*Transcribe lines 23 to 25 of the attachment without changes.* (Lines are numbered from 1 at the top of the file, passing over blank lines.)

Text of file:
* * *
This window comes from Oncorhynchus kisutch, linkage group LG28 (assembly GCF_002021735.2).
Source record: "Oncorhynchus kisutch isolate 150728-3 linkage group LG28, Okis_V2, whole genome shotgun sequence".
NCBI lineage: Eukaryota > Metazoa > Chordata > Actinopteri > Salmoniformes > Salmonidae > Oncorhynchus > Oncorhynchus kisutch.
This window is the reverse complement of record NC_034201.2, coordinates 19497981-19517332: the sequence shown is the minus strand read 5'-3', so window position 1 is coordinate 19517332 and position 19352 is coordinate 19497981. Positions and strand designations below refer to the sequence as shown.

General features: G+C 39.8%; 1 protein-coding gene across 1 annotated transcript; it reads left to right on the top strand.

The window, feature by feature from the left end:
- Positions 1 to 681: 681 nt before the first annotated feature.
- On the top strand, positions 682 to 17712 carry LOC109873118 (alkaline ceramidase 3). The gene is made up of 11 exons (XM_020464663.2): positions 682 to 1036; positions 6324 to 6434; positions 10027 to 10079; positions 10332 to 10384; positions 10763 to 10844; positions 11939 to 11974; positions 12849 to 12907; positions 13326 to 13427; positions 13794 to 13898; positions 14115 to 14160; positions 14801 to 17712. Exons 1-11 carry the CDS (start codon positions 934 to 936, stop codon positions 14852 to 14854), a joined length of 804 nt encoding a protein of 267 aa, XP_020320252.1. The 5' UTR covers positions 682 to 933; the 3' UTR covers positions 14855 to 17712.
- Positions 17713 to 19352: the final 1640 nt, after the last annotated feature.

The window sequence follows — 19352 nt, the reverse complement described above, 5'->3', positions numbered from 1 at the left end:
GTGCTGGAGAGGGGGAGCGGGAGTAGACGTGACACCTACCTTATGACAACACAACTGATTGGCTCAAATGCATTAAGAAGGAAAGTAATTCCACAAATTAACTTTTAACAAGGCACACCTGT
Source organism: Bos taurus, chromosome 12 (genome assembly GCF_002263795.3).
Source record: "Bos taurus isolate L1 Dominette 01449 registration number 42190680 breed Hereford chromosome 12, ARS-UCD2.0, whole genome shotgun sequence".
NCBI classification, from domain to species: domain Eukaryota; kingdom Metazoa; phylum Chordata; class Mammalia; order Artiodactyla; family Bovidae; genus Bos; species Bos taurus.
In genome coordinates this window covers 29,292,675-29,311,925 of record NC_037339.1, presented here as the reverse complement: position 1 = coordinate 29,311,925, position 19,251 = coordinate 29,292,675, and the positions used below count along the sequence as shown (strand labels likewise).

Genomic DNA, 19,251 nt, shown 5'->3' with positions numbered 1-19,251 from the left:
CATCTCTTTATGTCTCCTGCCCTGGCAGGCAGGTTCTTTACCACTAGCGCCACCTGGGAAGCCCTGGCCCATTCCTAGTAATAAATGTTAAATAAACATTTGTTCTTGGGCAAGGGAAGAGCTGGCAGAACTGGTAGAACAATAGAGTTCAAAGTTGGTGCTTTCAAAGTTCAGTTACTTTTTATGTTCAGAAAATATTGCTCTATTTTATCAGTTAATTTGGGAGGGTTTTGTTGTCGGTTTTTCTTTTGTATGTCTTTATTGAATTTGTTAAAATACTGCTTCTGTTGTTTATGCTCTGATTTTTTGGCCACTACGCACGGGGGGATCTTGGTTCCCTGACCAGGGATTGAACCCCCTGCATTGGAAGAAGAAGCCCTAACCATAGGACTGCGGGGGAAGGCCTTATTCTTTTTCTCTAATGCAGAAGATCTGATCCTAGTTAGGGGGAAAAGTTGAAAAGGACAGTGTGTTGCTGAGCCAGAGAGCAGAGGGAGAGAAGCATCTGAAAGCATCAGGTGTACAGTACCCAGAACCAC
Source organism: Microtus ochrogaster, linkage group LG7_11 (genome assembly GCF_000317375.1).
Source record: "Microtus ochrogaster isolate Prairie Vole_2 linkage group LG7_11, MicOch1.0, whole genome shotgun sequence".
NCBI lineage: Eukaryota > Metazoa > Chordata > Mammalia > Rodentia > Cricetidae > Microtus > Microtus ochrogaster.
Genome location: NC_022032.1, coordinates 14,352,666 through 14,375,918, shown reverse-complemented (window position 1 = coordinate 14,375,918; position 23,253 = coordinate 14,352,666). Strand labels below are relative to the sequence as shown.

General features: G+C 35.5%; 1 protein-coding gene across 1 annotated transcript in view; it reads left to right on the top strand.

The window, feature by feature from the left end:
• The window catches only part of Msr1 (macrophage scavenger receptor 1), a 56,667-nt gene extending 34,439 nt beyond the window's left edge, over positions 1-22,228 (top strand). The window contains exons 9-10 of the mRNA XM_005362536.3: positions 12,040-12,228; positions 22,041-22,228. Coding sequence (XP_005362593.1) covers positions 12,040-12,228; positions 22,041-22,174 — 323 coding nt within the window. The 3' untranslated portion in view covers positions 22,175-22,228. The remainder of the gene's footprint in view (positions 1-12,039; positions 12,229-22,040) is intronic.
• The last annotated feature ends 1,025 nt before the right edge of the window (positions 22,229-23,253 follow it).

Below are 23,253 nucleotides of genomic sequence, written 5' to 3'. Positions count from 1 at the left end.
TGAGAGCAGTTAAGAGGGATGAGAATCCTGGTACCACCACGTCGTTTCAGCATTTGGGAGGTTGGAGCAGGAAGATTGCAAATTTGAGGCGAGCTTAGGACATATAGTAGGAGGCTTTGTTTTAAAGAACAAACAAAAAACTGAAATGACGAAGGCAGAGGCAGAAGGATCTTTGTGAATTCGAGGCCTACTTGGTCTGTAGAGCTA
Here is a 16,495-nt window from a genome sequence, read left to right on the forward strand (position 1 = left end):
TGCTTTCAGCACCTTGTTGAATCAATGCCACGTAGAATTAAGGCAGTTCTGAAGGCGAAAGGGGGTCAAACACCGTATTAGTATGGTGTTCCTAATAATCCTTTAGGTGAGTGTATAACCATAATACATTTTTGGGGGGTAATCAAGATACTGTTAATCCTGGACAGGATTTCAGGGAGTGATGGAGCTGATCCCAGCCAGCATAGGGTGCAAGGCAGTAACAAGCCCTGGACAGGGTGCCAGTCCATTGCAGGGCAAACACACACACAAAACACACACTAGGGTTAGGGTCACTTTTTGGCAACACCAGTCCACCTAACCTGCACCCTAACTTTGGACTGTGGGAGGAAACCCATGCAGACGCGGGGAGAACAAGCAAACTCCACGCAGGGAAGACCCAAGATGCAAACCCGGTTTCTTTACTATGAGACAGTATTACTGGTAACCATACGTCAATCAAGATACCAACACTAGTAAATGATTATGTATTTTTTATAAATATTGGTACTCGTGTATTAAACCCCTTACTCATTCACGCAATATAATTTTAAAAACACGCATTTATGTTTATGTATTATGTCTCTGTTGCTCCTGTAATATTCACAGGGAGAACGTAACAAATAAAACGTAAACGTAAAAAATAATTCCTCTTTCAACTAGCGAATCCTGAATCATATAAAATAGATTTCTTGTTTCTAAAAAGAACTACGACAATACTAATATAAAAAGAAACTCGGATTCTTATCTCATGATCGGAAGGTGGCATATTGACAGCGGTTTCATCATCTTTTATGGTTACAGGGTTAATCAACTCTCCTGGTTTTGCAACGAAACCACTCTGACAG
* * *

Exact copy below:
The window, feature by feature from the left end:
• The window catches only part of Msr1 (macrophage scavenger receptor 1), a 56,667-nt gene extending 34,439 nt beyond the window's left edge, over positions 1-22,228 (top strand). The window contains exons 9-10 of the mRNA XM_005362536.3: positions 12,040-12,228; positions 22,041-22,228. Coding sequence (XP_005362593.1) covers positions 12,040-12,228; positions 22,041-22,174 — 323 coding nt within the window. The 3' untranslated portion in view covers positions 22,175-22,228. The remainder of the gene's footprint in view (positions 1-12,039; positions 12,229-22,040) is intronic.
• The last annotated feature ends 1,025 nt before the right edge of the window (positions 22,229-23,253 follow it).